Schools have to manage many different sets of data:
  • Pupil information (name, contact details, etc.)
  • Staff information (name, bank details for pay, etc.)
  • Timetable (rooms, times, subject, staff, classes, etc.)
  • Pupil attainment (marks, grades, comments, etc.)
  • Pupil behaviour (dates, incidents, notes, etc.)
  • Administration data (letters, forms, etc.)
  • Financial records (wages, fees, etc.)
  • Exam entries (times, dates, pupils, results, etc.)
Rather than use lots of different systems to manage this information, many schools use a School Management System (sometimes called a School Information System, or SIS). This is a system that manages all of a school's data in a single, integrated application.
Stacks Image 6743
Having all of the information in a single system allows schools to more easily connect data together.

For example, when viewing a pupil's record, the user could follow a link to the pupil's class, and from there a link to the pupil's teacher, and from there a link to the teacher's other classes, and so on.

These connections between sets of data allow complex tasks to easily be performed such as:
  • Sending letters to all parents of pupils who scored below 50% in their last English test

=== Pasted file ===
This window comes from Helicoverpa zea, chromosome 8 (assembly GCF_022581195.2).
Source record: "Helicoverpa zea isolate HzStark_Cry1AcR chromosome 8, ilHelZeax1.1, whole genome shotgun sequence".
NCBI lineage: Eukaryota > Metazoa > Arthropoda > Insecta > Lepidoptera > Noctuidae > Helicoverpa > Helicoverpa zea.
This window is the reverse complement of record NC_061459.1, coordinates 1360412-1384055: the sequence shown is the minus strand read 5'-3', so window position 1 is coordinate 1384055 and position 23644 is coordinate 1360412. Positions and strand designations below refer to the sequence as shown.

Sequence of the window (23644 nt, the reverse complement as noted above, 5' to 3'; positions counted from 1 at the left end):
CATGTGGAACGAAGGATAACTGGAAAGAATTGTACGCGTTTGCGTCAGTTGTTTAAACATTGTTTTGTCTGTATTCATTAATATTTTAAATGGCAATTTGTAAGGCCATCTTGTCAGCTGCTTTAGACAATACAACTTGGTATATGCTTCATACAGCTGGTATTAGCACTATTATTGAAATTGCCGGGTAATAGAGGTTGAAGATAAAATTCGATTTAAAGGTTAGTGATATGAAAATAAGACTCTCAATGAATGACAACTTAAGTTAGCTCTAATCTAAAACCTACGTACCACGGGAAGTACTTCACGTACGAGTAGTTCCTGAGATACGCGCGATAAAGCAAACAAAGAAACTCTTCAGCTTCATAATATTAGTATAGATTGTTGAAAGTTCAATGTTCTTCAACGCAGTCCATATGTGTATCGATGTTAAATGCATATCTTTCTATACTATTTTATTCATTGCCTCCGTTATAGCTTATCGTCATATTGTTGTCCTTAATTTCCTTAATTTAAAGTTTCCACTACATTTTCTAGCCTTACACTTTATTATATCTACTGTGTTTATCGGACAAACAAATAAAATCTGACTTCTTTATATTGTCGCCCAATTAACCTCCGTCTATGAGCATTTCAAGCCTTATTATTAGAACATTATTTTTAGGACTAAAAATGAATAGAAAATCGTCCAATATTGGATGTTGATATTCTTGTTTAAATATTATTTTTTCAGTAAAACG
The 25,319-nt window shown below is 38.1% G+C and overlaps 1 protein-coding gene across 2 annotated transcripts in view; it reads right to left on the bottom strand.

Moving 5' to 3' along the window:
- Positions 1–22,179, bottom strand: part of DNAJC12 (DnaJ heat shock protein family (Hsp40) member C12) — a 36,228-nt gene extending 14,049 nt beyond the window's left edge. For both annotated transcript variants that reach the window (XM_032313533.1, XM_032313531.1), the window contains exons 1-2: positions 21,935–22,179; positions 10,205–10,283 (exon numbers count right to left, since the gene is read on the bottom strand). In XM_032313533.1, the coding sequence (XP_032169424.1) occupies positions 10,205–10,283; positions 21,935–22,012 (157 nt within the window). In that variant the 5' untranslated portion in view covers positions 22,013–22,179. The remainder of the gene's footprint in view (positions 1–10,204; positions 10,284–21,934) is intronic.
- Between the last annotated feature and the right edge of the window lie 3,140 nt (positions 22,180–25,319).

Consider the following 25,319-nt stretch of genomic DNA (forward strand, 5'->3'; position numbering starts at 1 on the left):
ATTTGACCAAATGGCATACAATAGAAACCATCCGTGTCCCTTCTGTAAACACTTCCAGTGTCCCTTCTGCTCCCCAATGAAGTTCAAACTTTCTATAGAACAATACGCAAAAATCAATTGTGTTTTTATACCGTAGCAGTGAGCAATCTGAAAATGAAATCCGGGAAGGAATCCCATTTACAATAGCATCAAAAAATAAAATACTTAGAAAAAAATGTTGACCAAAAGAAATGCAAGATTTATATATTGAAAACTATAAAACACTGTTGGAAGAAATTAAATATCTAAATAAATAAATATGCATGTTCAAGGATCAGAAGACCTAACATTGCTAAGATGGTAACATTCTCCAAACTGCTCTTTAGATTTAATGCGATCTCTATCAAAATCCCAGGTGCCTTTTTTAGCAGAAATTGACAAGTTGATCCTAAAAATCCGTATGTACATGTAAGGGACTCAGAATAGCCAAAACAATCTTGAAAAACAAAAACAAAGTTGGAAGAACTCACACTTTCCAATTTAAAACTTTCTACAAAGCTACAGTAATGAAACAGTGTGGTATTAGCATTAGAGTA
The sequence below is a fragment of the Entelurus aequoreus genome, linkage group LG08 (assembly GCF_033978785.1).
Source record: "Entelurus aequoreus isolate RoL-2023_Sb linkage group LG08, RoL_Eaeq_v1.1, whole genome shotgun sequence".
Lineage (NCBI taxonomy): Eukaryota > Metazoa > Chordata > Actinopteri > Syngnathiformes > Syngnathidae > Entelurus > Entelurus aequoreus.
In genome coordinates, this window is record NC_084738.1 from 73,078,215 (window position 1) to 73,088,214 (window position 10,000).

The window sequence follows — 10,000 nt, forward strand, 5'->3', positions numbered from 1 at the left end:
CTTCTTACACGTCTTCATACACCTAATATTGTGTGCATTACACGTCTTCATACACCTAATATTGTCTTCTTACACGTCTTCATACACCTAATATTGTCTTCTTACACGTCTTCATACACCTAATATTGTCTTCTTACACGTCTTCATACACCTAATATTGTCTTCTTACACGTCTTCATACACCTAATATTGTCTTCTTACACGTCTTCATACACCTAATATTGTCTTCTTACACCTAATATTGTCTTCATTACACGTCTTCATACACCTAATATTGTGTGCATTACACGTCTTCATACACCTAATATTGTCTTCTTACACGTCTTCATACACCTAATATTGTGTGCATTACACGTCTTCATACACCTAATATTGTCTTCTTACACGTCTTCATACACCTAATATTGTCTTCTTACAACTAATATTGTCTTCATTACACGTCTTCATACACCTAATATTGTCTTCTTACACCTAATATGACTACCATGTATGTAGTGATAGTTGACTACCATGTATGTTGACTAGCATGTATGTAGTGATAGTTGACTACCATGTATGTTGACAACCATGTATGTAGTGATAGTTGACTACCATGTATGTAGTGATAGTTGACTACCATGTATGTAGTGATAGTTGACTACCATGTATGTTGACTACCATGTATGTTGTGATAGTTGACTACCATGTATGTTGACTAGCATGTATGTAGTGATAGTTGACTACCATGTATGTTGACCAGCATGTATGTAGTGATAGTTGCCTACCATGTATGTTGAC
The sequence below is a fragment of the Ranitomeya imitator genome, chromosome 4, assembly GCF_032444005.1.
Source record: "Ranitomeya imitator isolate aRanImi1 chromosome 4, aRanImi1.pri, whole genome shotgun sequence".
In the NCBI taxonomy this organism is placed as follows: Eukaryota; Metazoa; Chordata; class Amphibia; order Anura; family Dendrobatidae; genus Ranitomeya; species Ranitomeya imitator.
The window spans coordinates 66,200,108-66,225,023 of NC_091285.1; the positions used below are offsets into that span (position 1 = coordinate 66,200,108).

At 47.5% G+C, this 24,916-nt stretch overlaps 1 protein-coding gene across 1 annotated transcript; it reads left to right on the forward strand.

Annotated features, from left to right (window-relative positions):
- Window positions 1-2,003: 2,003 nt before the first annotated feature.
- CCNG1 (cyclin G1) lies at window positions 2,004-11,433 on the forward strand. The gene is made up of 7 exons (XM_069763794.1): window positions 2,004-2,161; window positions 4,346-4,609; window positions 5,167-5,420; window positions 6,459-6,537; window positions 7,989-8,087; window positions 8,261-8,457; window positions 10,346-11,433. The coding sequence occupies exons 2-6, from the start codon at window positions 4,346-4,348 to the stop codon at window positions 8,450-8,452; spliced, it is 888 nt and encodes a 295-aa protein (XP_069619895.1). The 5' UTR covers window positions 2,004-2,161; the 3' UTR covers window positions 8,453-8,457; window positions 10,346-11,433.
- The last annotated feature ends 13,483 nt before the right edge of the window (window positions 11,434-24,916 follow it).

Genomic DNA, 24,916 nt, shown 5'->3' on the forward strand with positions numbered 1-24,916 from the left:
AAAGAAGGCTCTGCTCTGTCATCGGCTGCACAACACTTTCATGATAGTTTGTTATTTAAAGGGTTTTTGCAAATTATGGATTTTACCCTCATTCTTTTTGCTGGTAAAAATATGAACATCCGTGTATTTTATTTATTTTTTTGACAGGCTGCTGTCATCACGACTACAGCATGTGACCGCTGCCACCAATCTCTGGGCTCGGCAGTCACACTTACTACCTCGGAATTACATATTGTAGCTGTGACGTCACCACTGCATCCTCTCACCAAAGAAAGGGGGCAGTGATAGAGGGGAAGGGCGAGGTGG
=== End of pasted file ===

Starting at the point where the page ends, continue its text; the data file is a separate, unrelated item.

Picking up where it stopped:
• Printing personalised timetables for IGCSE pupils (even though they have all chosen different options)
  • Monitoring the progress of pupils in multiple subjects, over a number of years
As you can imagine, School Management Systems are pretty complex. Most systems are based on a complex relational database. The database contains many tables of data, each table having many records and many fields.
Stacks Image 6750

Stacks Image 6756
Stacks Image 6759
Stacks Image 6762

An Example...

An example of a part of a typical school database showing the different data tables, the fields within each table, and the relationships between the tables:
Stacks Image 6771

Pretty complicated, isn't it? And this would just be a small part of the overall School Management System database!

(Don't worry - you don't have to learn this diagram - it's just an example to show you that this is not a simple database!)
If you have studied and understood the notes about relational databases, you will notice that many of the above tables contain foreign keys (primary keys from one table that are used in another table to create a relationship / link)

E.g. The PUPIL Data table contains
two foreign keys: Family ID and Tutor Group ID. These foreign keys link a pupils to a specific family and tutor group

Sorry to ask you this, but...


This site took quite a bit of time and effort to create, and it costs me money to keep it up and running. If the site has helped you, please consider showing your appreciation by donating a little towards the site's running costs.

Thank you!

Sponsored Links...